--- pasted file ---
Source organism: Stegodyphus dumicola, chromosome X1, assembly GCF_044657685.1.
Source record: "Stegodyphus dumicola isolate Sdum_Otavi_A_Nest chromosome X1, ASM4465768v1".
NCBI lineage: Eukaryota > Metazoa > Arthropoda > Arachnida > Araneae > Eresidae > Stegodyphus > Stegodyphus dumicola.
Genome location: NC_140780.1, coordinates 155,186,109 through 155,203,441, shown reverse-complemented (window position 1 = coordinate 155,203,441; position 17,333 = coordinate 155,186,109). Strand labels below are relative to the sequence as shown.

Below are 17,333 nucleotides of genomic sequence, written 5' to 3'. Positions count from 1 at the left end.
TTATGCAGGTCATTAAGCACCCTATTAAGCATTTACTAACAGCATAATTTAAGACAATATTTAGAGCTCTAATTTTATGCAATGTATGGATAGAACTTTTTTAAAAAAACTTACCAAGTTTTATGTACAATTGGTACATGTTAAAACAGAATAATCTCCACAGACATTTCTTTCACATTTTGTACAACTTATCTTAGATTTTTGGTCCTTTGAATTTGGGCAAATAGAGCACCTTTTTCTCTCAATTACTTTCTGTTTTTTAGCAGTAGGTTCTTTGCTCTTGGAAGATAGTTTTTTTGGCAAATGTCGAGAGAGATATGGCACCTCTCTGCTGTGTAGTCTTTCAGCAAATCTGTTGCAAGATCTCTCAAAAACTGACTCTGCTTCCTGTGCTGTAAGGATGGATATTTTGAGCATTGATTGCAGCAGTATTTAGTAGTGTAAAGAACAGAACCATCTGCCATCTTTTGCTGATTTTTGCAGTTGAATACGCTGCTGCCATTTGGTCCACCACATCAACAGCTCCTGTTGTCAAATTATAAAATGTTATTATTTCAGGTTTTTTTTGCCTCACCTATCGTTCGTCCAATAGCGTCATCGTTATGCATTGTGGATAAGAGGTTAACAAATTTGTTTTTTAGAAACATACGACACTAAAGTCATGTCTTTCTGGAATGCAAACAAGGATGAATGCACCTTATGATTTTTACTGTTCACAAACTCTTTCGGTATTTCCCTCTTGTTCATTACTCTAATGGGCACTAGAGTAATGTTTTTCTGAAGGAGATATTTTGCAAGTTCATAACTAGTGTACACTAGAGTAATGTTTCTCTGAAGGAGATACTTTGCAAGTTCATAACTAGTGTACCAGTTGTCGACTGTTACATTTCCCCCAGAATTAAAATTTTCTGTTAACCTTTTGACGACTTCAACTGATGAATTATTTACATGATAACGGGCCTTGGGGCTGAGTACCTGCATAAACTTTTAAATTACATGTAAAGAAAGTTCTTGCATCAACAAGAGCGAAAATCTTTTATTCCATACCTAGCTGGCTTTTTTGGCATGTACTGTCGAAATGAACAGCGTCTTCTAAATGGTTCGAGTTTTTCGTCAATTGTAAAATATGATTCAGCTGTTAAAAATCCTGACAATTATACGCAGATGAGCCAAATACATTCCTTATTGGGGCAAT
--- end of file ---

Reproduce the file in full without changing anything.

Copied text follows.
Source organism: Stegodyphus dumicola, chromosome X1, assembly GCF_044657685.1.
Source record: "Stegodyphus dumicola isolate Sdum_Otavi_A_Nest chromosome X1, ASM4465768v1".
NCBI lineage: Eukaryota > Metazoa > Arthropoda > Arachnida > Araneae > Eresidae > Stegodyphus > Stegodyphus dumicola.
Genome location: NC_140780.1, coordinates 155,186,109 through 155,203,441, shown reverse-complemented (window position 1 = coordinate 155,203,441; position 17,333 = coordinate 155,186,109). Strand labels below are relative to the sequence as shown.

Below are 17,333 nucleotides of genomic sequence, written 5' to 3'. Positions count from 1 at the left end.
TTATGCAGGTCATTAAGCACCCTATTAAGCATTTACTAACAGCATAATTTAAGACAATATTTAGAGCTCTAATTTTATGCAATGTATGGATAGAACTTTTTTAAAAAAACTTACCAAGTTTTATGTACAATTGGTACATGTTAAAACAGAATAATCTCCACAGACATTTCTTTCACATTTTGTACAACTTATCTTAGATTTTTGGTCCTTTGAATTTGGGCAAATAGAGCACCTTTTTCTCTCAATTACTTTCTGTTTTTTAGCAGTAGGTTCTTTGCTCTTGGAAGATAGTTTTTTTGGCAAATGTCGAGAGAGATATGGCACCTCTCTGCTGTGTAGTCTTTCAGCAAATCTGTTGCAAGATCTCTCAAAAACTGACTCTGCTTCCTGTGCTGTAAGGATGGATATTTTGAGCATTGATTGCAGCAGTATTTAGTAGTGTAAAGAACAGAACCATCTGCCATCTTTTGCTGATTTTTGCAGTTGAATACGCTGCTGCCATTTGGTCCACCACATCAACAGCTCCTGTTGTCAAATTATAAAATGTTATTATTTCAGGTTTTTTTTGCCTCACCTATCGTTCGTCCAATAGCGTCATCGTTATGCATTGTGGATAAGAGGTTAACAAATTTGTTTTTTAGAAACATACGACACTAAAGTCATGTCTTTCTGGAATGCAAACAAGGATGAATGCACCTTATGATTTTTACTGTTCACAAACTCTTTCGGTATTTCCCTCTTGTTCATTACTCTAATGGGCACTAGAGTAATGTTTTTCTGAAGGAGATATTTTGCAAGTTCATAACTAGTGTACACTAGAGTAATGTTTCTCTGAAGGAGATACTTTGCAAGTTCATAACTAGTGTACCAGTTGTCGACTGTTACATTTCCCCCAGAATTAAAATTTTCTGTTAACCTTTTGACGACTTCAACTGATGAATTATTTACATGATAACGGGCCTTGGGGCTGAGTACCTGCATAAACTTTTAAATTACATGTAAAGAAAGTTCTTGCATCAACAAGAGCGAAAATCTTTTATTCCATACCTAGCTGGCTTTTTTGGCATGTACTGTCGAAATGAACAGCGTCTTCTAAATGGTTCGAGTTTTTCGTCAATTGTAAAATATGATTCAGCTGTTAAAAATCCTGACAATTATACGCAGATGAGCCAAATACATTCCTTATTGGGGCAAT